But who is really to blame?
The Chevrolet Volt was a brilliant car launched in the wrong era. It didn't last long, and as a result, it's now costly to fix. How does $30,000 for a new battery sound?
Technically, it was a hybrid with a 16-kWh battery pack in first-gen guise. That model also had a small 1.4-liter naturally-aspirated four-cylinder under the hood and could be plugged in to charge up the battery. That technically makes it a plug-in hybrid, but the ICE component was hardly ever used to power the wheels. Instead, it powered an onboard generator, which substantially increased the range. When running on a fully charged battery, the early Volt had an all-electric range of up to 35 miles and a total range of 380 miles based on 2012 EPA ratings. If your commute was short enough, you could go for quite some time without having to recharge.
A quote from Roger Dean Chevrolet in Florida recently went viral after the dealership wanted to charge a 2012 Volt owner a staggering $29,842 to replace the 16-kWh battery. That's $26,853 for the battery, $33,98 for coolant, $40 for shop supplies, and $1,200 in labor.
The quote obviously raised a few eyebrows. For $30,000, you can buy at least two used Volts with less than 90,000 miles on the clock. Plus, Volts are generally known for being robust vehicles, and various owner forums claim that you should be able to get 300,000 miles without incurring any exorbitant repair costs. It's one of the main reasons why the Volt is one of the best used purchases out there.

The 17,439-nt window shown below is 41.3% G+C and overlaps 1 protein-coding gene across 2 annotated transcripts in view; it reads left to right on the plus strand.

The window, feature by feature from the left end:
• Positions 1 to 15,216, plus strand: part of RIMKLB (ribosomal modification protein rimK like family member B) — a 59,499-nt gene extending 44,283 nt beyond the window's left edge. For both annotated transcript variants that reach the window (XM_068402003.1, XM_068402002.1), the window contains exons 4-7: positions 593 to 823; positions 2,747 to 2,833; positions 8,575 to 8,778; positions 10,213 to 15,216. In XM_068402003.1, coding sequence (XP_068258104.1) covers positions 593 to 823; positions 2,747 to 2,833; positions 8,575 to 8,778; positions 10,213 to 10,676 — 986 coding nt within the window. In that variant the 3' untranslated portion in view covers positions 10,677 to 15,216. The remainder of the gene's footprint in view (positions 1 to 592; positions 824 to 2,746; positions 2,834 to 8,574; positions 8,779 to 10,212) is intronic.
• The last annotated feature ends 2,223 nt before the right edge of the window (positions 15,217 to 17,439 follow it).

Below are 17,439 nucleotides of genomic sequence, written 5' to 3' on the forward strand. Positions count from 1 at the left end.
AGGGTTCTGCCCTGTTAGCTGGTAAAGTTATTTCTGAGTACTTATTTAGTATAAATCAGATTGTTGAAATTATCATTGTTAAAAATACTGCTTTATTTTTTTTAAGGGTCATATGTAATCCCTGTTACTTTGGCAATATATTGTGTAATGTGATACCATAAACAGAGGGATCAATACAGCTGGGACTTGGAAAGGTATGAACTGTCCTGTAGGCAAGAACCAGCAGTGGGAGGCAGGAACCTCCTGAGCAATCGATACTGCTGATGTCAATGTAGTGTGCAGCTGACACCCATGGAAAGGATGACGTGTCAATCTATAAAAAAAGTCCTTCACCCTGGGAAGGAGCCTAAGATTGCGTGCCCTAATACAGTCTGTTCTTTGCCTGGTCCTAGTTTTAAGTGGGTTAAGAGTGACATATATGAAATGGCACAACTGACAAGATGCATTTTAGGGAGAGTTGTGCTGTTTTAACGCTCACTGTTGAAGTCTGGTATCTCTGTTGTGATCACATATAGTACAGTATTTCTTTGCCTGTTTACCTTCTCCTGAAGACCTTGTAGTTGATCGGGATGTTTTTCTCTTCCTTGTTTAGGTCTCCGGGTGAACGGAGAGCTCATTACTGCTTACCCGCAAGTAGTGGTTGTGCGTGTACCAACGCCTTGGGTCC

At first, it was thought to be a hoax, but the famous fact-checking website, Snopes, quickly confirmed that it was indeed real. Volt fans quickly turned to online outrage, which seems to be the most effective tool in the consumer's arsenal these days. The online community soon started spamming every post Roger Dean Chevrolet made, and eventually, it caved and provided a response on Facebook.
"This is an estimate for a 12-year-old vehicle out of warranty and for a battery that is extremely hard to get due to the older technology of the 12-year-old vehicle. The dealership does not set battery prices. In the newer EV or EUV vehicles with newer technology, the batteries do cost less. Think of it like big screen TVs. Remember when the first big screen came out, they were very expensive, and as the technology advanced, the prices became better. This battery is also out of warranty of 8yr/100k miles, whatever hits first," said the dealer.
If you Google the part code for the first-generation Volt battery, you'll see that it has been discontinued. It was a genuine GM part, assembled at the Brownstown Battery Pack Assembly Plant in Detroit. Since that route is no longer available, the dealer had to rely on an unnamed third-party supplier, which likely builds Volt replacement batteries to order.
This is not an isolated case and certainly not limited to Chevrolet. Earlier this year, a UK man was quoted $20,000 to replace the battery on his eight-year-old Mercedes-Benz E-Class hybrid.
The case of the nearly $30,000 Volt battery perfectly demonstrates one of the critical problems with EVs. The technology is advancing at a stellar rate, and cars quickly become obsolete. Chevrolet is on the verge of launching three next-generation electric vehicles, including the Silverado 1500 EV, Blazer EV, and Equinox EV.
Still, we think it should have at least kept on manufacturing Volt batteries until the passing of the average lifespan of a vehicle in the USA, which currently stands at 12 years.